A Shooting Sportsman

Dscf1319jpg Personally, I’m too cheap to place very many bets, but if you put 10 of the country’s best hunters into the same room and were forced to place a bet on who would be the most successful of the group on any one hunt, my money would be on Ralph Stuart every single time. Ever hear of him? Probably not.

Stuart is my favorite hunting partner and has been since the late 1980s. He and I were junior editors here at Outdoor Life back then and, much to our wives’ dismay, we spent nearly every weekend together from the bowhunting opener on October 15 through February when rabbit season came to an end. Once April rolled around, we were away from home again until May 31 when turkey season ended. We learned much together, yet he always seemed to reach beyond my learning curve.

In the late-’90s, Stuart left Outdoor Life to become the editor of Shooting Sportsman magazine in Camden, Maine. We all laughed. Not because we questioned his editorial capabilities, but rather because, to us, he was the anti-thesis of a Shooting Sportsman. He was a killer—period. I don’t get to hunt with Ralph nearly as much as I used to, but we exchange e-mails and phone calls regularly—especially during turkey season. And whenever he e-mails me photos of the birds he has killed or the many, many others he’s called in for youngsters, friends or, in this case, his girlfriend Barbara, I laugh about his outdated camo (he’s got a big collection of Hide ’N Pine and Skyline) or about the obsolete calls that he carries in his vest. Yet, he always gets the job done—without fail. I’ve got one request. If there is any way to get this guy some new calls or camo, can you please send it to him? It’s sort of embarrassing!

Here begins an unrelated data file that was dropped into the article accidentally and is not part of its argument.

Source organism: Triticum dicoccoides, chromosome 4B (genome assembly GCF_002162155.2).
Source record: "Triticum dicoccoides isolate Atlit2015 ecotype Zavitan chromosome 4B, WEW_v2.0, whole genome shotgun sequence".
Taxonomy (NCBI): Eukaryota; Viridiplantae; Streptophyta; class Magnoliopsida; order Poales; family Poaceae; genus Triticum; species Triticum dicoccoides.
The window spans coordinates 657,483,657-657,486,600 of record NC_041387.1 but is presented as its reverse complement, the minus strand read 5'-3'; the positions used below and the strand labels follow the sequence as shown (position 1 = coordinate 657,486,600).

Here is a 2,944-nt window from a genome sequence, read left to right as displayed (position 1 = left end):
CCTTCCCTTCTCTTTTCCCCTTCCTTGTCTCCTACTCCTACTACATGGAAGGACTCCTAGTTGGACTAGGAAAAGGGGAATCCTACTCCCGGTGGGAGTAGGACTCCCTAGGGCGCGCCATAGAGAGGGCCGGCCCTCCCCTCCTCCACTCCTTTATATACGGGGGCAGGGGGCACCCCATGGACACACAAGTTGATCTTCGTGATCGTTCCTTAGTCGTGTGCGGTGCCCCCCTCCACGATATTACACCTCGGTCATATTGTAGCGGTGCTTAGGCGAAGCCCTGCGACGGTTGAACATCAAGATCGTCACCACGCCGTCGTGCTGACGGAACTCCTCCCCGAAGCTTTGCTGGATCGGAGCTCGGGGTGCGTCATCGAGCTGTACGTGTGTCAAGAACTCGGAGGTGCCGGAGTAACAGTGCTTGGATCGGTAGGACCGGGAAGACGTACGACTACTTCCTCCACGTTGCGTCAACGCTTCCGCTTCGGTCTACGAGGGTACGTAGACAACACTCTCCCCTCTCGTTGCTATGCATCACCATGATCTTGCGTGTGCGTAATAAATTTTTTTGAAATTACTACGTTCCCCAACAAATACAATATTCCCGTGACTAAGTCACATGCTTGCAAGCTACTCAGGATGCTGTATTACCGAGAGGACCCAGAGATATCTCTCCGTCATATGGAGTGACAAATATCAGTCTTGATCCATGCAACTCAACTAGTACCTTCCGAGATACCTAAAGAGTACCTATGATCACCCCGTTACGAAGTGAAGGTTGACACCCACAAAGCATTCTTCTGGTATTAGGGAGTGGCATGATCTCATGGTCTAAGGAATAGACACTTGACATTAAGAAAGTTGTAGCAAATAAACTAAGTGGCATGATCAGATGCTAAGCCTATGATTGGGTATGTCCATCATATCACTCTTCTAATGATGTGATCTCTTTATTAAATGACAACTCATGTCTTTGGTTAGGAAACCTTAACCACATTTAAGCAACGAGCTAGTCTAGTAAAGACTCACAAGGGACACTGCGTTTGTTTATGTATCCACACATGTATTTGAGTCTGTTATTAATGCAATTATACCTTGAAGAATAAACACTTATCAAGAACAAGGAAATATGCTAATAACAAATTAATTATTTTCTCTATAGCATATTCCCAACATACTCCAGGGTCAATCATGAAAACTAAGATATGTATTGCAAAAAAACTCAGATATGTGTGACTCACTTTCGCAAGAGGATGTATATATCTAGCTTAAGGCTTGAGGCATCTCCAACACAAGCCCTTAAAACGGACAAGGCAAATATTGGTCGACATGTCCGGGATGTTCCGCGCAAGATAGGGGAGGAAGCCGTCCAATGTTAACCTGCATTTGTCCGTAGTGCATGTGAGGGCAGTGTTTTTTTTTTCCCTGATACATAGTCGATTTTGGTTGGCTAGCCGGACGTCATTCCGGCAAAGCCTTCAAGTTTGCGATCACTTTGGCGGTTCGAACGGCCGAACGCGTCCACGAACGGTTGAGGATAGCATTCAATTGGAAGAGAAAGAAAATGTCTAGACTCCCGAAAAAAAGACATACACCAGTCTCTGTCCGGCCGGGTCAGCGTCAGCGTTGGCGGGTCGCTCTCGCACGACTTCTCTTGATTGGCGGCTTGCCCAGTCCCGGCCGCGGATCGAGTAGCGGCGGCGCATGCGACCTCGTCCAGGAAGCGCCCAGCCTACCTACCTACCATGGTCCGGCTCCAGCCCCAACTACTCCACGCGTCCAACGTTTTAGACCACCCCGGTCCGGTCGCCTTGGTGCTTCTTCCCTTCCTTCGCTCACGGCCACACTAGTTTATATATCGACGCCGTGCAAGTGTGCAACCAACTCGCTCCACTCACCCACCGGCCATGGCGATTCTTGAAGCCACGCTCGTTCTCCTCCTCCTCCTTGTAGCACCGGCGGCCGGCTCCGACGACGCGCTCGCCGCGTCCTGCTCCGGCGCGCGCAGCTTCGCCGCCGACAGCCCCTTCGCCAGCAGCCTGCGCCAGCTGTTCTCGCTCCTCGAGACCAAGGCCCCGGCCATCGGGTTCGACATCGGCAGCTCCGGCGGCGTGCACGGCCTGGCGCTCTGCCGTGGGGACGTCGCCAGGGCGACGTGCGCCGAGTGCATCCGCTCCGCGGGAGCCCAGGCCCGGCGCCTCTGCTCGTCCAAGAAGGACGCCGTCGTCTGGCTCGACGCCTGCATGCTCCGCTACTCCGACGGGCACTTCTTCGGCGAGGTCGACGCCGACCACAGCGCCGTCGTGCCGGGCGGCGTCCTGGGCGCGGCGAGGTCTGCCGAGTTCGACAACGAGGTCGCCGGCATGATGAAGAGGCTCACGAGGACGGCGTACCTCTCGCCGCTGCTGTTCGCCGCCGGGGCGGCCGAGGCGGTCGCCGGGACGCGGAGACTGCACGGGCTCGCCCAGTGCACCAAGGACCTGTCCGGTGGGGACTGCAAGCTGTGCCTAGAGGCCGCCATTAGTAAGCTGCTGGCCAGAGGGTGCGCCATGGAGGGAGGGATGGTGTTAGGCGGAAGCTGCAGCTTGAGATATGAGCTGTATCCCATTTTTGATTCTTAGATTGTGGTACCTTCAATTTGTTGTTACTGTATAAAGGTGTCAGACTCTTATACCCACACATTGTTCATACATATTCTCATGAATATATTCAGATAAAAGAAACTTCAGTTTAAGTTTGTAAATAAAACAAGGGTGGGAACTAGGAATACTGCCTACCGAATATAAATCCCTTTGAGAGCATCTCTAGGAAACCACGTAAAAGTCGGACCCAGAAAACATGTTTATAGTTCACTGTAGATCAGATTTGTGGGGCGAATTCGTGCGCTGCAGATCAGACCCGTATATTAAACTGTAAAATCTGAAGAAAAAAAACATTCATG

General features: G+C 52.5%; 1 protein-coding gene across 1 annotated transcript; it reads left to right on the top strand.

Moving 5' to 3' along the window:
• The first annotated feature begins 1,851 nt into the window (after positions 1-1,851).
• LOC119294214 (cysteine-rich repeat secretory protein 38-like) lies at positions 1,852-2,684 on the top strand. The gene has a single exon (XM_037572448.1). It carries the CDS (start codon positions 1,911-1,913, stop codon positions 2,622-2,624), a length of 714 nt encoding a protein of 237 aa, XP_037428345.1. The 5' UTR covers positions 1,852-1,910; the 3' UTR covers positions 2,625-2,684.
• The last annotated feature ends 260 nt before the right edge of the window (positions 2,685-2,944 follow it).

Dscf1312 Barbara took this jake on her very first turkey hunt. Stuart’s adult gobbler weighed 18 1/2- pounds and was shot during the second week of the Maine season.—Gerry Bethge